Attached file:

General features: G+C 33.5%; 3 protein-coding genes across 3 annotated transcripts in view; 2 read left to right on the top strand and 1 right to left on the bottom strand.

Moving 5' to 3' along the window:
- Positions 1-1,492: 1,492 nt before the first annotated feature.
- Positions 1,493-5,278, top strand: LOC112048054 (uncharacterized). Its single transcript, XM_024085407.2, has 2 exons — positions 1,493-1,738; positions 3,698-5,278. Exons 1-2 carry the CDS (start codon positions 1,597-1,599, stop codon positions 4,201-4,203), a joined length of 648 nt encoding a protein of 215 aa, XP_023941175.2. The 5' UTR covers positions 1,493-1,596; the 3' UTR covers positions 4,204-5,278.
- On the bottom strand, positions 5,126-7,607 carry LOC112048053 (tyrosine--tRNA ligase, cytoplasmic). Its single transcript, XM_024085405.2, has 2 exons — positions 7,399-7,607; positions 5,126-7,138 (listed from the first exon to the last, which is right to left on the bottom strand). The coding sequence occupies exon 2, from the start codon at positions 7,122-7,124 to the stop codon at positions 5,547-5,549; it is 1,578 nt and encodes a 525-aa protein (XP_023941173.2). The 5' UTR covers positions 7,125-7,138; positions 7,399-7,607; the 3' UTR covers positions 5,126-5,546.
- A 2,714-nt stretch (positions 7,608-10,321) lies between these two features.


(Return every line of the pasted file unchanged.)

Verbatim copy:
General features: G+C 33.5%; 3 protein-coding genes across 3 annotated transcripts in view; 2 read left to right on the top strand and 1 right to left on the bottom strand.

Moving 5' to 3' along the window:
- Positions 1-1,492: 1,492 nt before the first annotated feature.
- Positions 1,493-5,278, top strand: LOC112048054 (uncharacterized). Its single transcript, XM_024085407.2, has 2 exons — positions 1,493-1,738; positions 3,698-5,278. Exons 1-2 carry the CDS (start codon positions 1,597-1,599, stop codon positions 4,201-4,203), a joined length of 648 nt encoding a protein of 215 aa, XP_023941175.2. The 5' UTR covers positions 1,493-1,596; the 3' UTR covers positions 4,204-5,278.
- On the bottom strand, positions 5,126-7,607 carry LOC112048053 (tyrosine--tRNA ligase, cytoplasmic). Its single transcript, XM_024085405.2, has 2 exons — positions 7,399-7,607; positions 5,126-7,138 (listed from the first exon to the last, which is right to left on the bottom strand). The coding sequence occupies exon 2, from the start codon at positions 7,122-7,124 to the stop codon at positions 5,547-5,549; it is 1,578 nt and encodes a 525-aa protein (XP_023941173.2). The 5' UTR covers positions 7,125-7,138; positions 7,399-7,607; the 3' UTR covers positions 5,126-5,546.
- A 2,714-nt stretch (positions 7,608-10,321) lies between these two features.